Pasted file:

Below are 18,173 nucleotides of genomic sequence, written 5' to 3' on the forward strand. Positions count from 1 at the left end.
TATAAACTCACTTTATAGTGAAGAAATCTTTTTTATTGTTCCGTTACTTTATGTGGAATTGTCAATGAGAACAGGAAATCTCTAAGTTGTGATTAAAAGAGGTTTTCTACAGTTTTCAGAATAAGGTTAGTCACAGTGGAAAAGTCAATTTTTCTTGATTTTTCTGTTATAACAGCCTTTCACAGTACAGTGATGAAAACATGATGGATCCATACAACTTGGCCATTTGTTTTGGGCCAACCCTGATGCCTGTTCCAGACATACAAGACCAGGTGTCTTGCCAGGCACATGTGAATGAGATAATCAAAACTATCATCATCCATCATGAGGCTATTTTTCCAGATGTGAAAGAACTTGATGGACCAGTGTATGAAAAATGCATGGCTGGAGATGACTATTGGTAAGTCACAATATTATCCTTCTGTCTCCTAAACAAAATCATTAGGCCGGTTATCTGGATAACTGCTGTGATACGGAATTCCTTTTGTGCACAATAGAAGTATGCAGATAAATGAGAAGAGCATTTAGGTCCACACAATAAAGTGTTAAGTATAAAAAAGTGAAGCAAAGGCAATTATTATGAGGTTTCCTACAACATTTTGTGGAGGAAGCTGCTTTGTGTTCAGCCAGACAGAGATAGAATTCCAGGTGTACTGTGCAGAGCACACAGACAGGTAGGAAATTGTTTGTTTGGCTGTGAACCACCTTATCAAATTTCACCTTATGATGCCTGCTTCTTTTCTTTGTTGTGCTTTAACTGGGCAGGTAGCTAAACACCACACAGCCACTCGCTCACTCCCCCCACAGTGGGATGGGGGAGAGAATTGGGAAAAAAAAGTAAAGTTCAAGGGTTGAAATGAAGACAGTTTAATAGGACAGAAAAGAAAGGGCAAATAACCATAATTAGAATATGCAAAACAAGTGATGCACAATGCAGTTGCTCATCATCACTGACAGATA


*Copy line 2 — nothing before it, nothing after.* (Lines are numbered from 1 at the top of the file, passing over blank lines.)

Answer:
TATAAACTCACTTTATAGTGAAGAAATCTTTTTTATTGTTCCGTTACTTTATGTGGAATTGTCAATGAGAACAGGAAATCTCTAAGTTGTGATTAAAAGAGGTTTTCTACAGTTTTCAGAATAAGGTTAGTCACAGTGGAAAAGTCAATTTTTCTTGATTTTTCTGTTATAACAGCCTTTCACAGTACAGTGATGAAAACATGATGGATCCATACAACTTGGCCATTTGTTTTGGGCCAACCCTGATGCCTGTTCCAGACATACAAGACCAGGTGTCTTGCCAGGCACATGTGAATGAGATAATCAAAACTATCATCATCCATCATGAGGCTATTTTTCCAGATGTGAAAGAACTTGATGGACCAGTGTATGAAAAATGCATGGCTGGAGATGACTATTGGTAAGTCACAATATTATCCTTCTGTCTCCTAAACAAAATCATTAGGCCGGTTATCTGGATAACTGCTGTGATACGGAATTCCTTTTGTGCACAATAGAAGTATGCAGATAAATGAGAAGAGCATTTAGGTCCACACAATAAAGTGTTAAGTATAAAAAAGTGAAGCAAAGGCAATTATTATGAGGTTTCCTACAACATTTTGTGGAGGAAGCTGCTTTGTGTTCAGCCAGACAGAGATAGAATTCCAGGTGTACTGTGCAGAGCACACAGACAGGTAGGAAATTGTTTGTTTGGCTGTGAACCACCTTATCAAATTTCACCTTATGATGCCTGCTTCTTTTCTTTGTTGTGCTTTAACTGGGCAGGTAGCTAAACACCACACAGCCACTCGCTCACTCCCCCCACAGTGGGATGGGGGAGAGAATTGGGAAAAAAAAGTAAAGTTCAAGGGTTGAAATGAAGACAGTTTAATAGGACAGAAAAGAAAGGGCAAATAACCATAATTAGAATATGCAAAACAAGTGATGCACAATGCAGTTGCTCATCATCACTGACAGATA